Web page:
Weak Contact Details

Mobile number only?  Ask for a landline and ring back on that.  Free email account address, such as or  Ask if they have a business email address, to prove they are legitimate (alot of private landlords have regular jobs too).  Should you go ahead with the property, ask for the landlords address before handing over any money – if they are genuine they know you will need this.  Google the address – there are many reverse enquiry websites that tell you who lives where.

For Tenants

-  Always try to meet the landlord in person. This gives you the chance to check what you’re looking at before you pay across any money, such as a deposit.

-  Check the advertised space is real. There are examples of online fraudsters listing fake addresses or images, or listing someone’s else space that is not theres to rent. Never pay any money to anyone without first viewing the property.

-  Ask for paperwork. Perhaps something that shows that they are the current owner or tenant of the place being advertised.

More advice

Have a read through the rest of the information and links below and feel free to drop us a note via the contact us link if you have any further questions. Remember to report any listing that you think might be fraudulent to us for review. We reply on the input of our customers to assist with providing the most secure environment that we can.

Example Scam

What's a Rental Scam? 

Rental scams are a variation on a theme. The scammer tries to get money from a prospective tenant for an apartment that the scammer is in no legal position to rent.

The apartment might be real (in which case, the scammer doesn't have the authority to lease it) or fictitious.

The scammer could be a real landlord or, more likely, an impostor.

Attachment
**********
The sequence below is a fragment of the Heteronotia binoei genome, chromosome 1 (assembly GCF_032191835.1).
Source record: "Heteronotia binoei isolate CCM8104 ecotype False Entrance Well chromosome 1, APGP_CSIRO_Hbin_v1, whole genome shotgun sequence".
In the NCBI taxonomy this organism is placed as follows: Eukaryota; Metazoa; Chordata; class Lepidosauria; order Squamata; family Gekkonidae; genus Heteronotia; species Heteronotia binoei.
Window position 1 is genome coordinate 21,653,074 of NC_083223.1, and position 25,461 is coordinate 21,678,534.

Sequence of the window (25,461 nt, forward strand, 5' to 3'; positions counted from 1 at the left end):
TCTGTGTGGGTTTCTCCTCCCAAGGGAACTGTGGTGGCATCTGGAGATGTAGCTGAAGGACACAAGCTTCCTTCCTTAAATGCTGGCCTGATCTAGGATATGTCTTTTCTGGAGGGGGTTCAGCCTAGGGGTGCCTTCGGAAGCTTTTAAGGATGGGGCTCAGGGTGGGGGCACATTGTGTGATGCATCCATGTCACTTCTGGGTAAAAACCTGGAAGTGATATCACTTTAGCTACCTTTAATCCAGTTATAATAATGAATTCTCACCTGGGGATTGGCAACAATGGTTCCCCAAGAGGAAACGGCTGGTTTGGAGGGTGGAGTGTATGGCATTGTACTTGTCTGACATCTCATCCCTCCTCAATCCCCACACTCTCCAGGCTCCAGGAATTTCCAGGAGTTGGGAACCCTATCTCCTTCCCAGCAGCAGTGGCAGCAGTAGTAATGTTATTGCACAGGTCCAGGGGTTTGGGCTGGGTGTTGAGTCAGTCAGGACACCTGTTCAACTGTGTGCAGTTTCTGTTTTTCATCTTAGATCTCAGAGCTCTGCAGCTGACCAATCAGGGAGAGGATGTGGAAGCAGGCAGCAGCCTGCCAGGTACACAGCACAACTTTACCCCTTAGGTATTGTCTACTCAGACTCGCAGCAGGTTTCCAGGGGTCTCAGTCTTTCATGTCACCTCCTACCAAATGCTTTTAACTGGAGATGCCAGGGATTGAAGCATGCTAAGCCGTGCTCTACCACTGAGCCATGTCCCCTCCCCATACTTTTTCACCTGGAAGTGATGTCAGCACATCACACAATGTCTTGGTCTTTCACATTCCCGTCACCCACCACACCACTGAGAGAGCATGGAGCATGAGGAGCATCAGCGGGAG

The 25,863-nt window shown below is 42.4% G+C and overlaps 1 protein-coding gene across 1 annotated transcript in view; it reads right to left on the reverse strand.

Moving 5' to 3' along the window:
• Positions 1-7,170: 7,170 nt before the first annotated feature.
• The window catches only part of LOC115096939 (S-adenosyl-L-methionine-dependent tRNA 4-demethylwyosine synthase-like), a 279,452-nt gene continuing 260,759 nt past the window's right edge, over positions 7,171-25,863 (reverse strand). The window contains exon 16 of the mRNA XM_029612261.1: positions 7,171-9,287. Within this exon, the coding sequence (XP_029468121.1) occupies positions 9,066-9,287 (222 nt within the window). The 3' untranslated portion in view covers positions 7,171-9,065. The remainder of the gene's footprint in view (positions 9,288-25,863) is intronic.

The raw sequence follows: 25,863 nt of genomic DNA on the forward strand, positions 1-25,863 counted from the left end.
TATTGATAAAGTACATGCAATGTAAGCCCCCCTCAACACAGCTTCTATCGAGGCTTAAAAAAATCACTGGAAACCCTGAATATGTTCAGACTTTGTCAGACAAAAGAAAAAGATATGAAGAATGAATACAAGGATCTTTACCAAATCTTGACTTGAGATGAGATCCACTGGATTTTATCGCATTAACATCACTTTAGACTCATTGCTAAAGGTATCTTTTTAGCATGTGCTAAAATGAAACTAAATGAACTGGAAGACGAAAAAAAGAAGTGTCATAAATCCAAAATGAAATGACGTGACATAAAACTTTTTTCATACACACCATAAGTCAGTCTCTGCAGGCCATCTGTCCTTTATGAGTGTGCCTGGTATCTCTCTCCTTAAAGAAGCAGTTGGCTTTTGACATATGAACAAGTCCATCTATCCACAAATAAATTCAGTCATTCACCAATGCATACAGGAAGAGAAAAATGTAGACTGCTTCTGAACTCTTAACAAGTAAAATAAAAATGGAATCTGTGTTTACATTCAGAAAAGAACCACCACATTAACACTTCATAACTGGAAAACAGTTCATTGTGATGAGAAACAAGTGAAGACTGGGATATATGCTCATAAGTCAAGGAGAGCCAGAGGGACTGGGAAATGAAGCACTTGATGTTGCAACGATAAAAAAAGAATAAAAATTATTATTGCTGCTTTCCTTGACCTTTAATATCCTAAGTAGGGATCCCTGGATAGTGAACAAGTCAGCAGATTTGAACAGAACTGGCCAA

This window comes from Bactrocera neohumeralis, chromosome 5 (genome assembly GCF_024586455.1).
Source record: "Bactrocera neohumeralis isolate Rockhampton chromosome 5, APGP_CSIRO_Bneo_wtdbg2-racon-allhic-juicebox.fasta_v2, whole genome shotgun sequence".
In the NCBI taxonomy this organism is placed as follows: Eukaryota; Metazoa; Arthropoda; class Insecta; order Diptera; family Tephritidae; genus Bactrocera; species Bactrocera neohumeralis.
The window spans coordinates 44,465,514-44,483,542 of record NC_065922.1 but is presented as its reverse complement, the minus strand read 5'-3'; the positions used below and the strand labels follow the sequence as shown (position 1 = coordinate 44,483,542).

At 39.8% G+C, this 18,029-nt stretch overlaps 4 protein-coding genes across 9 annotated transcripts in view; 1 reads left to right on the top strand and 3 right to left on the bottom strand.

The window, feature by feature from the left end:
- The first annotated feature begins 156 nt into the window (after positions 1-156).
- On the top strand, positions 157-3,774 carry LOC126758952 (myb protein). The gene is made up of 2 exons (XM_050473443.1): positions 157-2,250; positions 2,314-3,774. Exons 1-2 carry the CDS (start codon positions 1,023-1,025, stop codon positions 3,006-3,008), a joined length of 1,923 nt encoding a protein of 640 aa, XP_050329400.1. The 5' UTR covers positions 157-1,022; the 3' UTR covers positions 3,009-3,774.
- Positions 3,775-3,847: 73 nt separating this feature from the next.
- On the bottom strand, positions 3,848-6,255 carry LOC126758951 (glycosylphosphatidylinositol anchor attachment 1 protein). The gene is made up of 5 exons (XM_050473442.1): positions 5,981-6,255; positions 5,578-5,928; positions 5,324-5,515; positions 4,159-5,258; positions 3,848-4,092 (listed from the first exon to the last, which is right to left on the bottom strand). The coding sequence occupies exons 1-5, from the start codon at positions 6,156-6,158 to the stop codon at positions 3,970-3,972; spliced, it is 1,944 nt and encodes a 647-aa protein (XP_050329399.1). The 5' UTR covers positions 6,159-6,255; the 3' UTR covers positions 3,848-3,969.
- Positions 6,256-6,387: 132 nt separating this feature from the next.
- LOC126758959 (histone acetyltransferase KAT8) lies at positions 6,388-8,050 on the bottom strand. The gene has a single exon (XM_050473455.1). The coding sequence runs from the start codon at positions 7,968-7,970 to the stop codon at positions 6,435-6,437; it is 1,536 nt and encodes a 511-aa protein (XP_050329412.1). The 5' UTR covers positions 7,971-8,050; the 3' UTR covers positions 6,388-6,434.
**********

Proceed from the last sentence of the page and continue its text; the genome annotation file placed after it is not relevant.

Unsuspecting potential tenants who are quite often from overseas, reply to advertisements on the website for rental accommodation in the UK.

After supposed satisfactory e-mails, tenants are asked to send money to the 'landlord'. Having sent the money, when the tenants attempt to make contact with the ‘landlord' or, indeed, collect keys to the property, the 'landlord' is uncontactable and the potential tenant has been defrauded.

In this latest scam, the 'landlord' claims to be a member of the NLA, uses the NLA logo and has created fake stationary copying that produced by the bona fide, NLA Tenant Check service.

Richard Price, director of operations, NLA, said: 'Tenants, no matter where they are from, should not send payment to advertisers before they are certain that the advertiser is genuine.

'Overseas applicants needing to secure accommodation before they arrive in the UK would be well advised to first seek the help of the employer or university they are coming to. They will be knowledgeable of standard practices in the UK and often have lists of accredited landlords and local letting agents.’

A tenant can check on whether a prospective landlord is a member of the National Landlords Association, by going to